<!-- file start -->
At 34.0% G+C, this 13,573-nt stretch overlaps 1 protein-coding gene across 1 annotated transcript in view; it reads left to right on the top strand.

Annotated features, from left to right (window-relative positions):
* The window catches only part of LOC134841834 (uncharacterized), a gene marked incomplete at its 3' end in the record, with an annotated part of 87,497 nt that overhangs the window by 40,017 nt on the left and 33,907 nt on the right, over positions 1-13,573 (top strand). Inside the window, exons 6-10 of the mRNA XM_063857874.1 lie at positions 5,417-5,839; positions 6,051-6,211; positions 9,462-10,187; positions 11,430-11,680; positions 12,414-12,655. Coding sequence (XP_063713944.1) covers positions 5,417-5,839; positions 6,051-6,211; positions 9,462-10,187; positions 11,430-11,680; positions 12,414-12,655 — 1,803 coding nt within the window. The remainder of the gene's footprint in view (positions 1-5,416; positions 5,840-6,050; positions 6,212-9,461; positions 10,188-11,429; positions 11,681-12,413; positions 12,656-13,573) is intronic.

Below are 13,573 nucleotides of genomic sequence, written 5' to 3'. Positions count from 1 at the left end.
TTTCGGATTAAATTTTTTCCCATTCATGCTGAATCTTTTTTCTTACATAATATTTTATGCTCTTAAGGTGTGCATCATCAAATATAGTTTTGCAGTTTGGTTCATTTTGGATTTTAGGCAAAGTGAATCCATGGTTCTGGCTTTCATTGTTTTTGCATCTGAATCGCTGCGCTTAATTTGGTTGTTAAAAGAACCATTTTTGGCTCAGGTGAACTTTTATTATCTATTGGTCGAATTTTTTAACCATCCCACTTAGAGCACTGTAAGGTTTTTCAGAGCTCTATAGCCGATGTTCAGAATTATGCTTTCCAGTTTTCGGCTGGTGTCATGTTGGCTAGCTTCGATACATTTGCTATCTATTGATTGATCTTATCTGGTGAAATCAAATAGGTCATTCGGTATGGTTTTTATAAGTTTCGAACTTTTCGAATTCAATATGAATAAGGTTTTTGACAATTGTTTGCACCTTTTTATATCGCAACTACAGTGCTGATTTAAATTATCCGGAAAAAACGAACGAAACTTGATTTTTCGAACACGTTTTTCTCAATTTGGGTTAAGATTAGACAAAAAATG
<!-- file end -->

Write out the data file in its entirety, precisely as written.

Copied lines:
At 34.0% G+C, this 13,573-nt stretch overlaps 1 protein-coding gene across 1 annotated transcript in view; it reads left to right on the top strand.

Annotated features, from left to right (window-relative positions):
* The window catches only part of LOC134841834 (uncharacterized), a gene marked incomplete at its 3' end in the record, with an annotated part of 87,497 nt that overhangs the window by 40,017 nt on the left and 33,907 nt on the right, over positions 1-13,573 (top strand). Inside the window, exons 6-10 of the mRNA XM_063857874.1 lie at positions 5,417-5,839; positions 6,051-6,211; positions 9,462-10,187; positions 11,430-11,680; positions 12,414-12,655. Coding sequence (XP_063713944.1) covers positions 5,417-5,839; positions 6,051-6,211; positions 9,462-10,187; positions 11,430-11,680; positions 12,414-12,655 — 1,803 coding nt within the window. The remainder of the gene's footprint in view (positions 1-5,416; positions 5,840-6,050; positions 6,212-9,461; positions 10,188-11,429; positions 11,681-12,413; positions 12,656-13,573) is intronic.

Below are 13,573 nucleotides of genomic sequence, written 5' to 3'. Positions count from 1 at the left end.
TTTCGGATTAAATTTTTTCCCATTCATGCTGAATCTTTTTTCTTACATAATATTTTATGCTCTTAAGGTGTGCATCATCAAATATAGTTTTGCAGTTTGGTTCATTTTGGATTTTAGGCAAAGTGAATCCATGGTTCTGGCTTTCATTGTTTTTGCATCTGAATCGCTGCGCTTAATTTGGTTGTTAAAAGAACCATTTTTGGCTCAGGTGAACTTTTATTATCTATTGGTCGAATTTTTTAACCATCCCACTTAGAGCACTGTAAGGTTTTTCAGAGCTCTATAGCCGATGTTCAGAATTATGCTTTCCAGTTTTCGGCTGGTGTCATGTTGGCTAGCTTCGATACATTTGCTATCTATTGATTGATCTTATCTGGTGAAATCAAATAGGTCATTCGGTATGGTTTTTATAAGTTTCGAACTTTTCGAATTCAATATGAATAAGGTTTTTGACAATTGTTTGCACCTTTTTATATCGCAACTACAGTGCTGATTTAAATTATCCGGAAAAAACGAACGAAACTTGATTTTTCGAACACGTTTTTCTCAATTTGGGTTAAGATTAGACAAAAAATG